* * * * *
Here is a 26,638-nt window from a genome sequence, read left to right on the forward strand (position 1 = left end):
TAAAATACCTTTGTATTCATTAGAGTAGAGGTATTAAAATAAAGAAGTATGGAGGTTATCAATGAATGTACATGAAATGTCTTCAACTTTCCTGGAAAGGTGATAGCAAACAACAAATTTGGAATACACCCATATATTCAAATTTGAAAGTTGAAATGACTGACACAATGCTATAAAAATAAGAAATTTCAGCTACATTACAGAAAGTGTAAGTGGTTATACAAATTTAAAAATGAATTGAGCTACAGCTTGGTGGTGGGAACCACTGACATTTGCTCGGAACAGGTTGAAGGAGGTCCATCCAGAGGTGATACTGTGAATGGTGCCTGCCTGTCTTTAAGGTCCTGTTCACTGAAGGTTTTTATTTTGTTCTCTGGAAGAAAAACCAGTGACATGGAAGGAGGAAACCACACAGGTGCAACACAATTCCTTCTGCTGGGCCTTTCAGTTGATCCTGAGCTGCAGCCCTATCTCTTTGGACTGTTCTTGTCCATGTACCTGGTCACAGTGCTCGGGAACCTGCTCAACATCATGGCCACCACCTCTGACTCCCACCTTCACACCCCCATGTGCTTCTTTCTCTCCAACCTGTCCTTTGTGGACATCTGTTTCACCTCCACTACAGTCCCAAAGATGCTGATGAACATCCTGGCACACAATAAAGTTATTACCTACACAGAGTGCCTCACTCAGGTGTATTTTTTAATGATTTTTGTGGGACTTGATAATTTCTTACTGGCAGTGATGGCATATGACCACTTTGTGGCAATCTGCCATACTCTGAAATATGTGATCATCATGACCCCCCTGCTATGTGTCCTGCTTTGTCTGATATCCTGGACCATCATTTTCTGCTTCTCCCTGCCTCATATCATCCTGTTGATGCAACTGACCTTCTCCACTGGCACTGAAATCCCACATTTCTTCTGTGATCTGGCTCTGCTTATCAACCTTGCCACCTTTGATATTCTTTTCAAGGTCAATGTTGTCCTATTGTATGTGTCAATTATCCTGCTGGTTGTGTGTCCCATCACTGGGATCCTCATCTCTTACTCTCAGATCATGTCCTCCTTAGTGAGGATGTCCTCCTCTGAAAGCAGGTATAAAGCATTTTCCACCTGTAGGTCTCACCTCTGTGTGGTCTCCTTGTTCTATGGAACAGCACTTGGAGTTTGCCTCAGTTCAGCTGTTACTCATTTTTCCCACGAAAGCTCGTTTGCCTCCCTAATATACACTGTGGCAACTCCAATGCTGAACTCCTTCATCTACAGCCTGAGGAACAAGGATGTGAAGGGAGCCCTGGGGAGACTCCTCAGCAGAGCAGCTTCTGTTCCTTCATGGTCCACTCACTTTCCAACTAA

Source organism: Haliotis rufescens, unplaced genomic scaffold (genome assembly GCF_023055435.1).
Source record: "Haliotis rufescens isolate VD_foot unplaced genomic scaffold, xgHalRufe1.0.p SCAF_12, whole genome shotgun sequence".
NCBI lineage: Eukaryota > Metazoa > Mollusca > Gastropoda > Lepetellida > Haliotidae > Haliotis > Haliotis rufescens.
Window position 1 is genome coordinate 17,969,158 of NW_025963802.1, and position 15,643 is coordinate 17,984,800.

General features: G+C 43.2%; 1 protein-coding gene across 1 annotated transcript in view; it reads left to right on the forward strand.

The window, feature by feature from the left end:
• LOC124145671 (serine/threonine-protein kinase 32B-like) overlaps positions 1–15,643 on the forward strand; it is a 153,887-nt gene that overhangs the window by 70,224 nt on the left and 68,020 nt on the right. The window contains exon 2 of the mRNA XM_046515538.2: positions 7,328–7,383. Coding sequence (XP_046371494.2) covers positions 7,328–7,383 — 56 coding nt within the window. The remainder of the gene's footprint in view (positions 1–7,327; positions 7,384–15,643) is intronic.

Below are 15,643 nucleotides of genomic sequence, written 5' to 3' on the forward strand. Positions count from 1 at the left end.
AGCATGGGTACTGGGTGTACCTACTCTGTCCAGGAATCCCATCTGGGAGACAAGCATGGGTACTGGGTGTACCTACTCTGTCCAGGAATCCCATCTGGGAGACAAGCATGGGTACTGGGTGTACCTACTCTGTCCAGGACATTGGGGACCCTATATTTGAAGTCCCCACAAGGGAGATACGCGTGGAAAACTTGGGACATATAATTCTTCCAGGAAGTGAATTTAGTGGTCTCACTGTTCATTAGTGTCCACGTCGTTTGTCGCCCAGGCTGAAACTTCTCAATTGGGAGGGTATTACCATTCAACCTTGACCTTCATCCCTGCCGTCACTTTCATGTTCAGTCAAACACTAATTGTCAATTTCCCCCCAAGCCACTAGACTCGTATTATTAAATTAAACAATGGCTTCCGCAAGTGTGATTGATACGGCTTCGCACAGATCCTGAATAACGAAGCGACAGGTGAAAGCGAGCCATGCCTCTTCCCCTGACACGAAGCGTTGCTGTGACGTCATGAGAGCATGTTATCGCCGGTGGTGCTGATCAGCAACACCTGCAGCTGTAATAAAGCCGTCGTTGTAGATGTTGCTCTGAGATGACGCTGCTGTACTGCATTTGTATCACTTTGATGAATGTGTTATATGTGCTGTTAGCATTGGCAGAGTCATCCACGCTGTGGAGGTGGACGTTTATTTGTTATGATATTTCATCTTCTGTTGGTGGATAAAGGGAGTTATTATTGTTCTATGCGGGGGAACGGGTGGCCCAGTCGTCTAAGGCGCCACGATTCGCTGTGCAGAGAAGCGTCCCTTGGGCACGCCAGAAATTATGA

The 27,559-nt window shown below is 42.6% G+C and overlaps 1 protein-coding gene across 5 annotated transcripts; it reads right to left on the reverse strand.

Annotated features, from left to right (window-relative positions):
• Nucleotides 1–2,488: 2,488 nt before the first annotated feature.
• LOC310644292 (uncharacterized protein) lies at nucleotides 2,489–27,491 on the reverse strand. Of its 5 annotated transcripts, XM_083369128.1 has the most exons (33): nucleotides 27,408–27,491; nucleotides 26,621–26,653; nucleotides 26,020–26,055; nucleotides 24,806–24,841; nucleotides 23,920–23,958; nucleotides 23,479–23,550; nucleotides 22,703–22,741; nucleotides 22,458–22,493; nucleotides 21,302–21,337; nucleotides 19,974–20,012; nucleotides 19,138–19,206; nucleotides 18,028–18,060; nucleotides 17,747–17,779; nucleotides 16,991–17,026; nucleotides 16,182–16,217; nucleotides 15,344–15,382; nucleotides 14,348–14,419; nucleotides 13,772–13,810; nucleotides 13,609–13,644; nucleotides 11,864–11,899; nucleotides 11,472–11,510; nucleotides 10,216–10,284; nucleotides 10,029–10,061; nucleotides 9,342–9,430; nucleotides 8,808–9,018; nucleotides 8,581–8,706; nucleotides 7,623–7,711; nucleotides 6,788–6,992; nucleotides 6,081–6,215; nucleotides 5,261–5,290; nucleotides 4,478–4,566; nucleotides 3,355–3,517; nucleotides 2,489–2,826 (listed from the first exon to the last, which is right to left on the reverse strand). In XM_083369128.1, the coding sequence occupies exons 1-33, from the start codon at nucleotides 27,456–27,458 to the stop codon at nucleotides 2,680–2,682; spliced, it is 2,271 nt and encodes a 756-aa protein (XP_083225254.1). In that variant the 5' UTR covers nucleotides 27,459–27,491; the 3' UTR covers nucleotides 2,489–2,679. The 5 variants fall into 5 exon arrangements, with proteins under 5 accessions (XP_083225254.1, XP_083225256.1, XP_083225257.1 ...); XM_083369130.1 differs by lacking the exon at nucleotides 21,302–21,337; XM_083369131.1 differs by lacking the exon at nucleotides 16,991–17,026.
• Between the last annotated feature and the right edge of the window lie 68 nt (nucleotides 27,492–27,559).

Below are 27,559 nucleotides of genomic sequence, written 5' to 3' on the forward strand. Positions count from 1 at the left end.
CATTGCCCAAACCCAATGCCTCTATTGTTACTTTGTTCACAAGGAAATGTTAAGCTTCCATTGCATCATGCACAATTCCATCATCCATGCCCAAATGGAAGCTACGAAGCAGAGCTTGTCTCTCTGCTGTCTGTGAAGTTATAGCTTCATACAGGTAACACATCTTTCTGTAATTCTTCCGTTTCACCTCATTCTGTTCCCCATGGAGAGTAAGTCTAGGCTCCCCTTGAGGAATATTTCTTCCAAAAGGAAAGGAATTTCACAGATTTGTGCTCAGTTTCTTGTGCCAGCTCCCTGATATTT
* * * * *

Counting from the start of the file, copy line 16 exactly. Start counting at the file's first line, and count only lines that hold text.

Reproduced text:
• Between the last annotated feature and the right edge of the window lie 68 nt (nucleotides 27,492–27,559).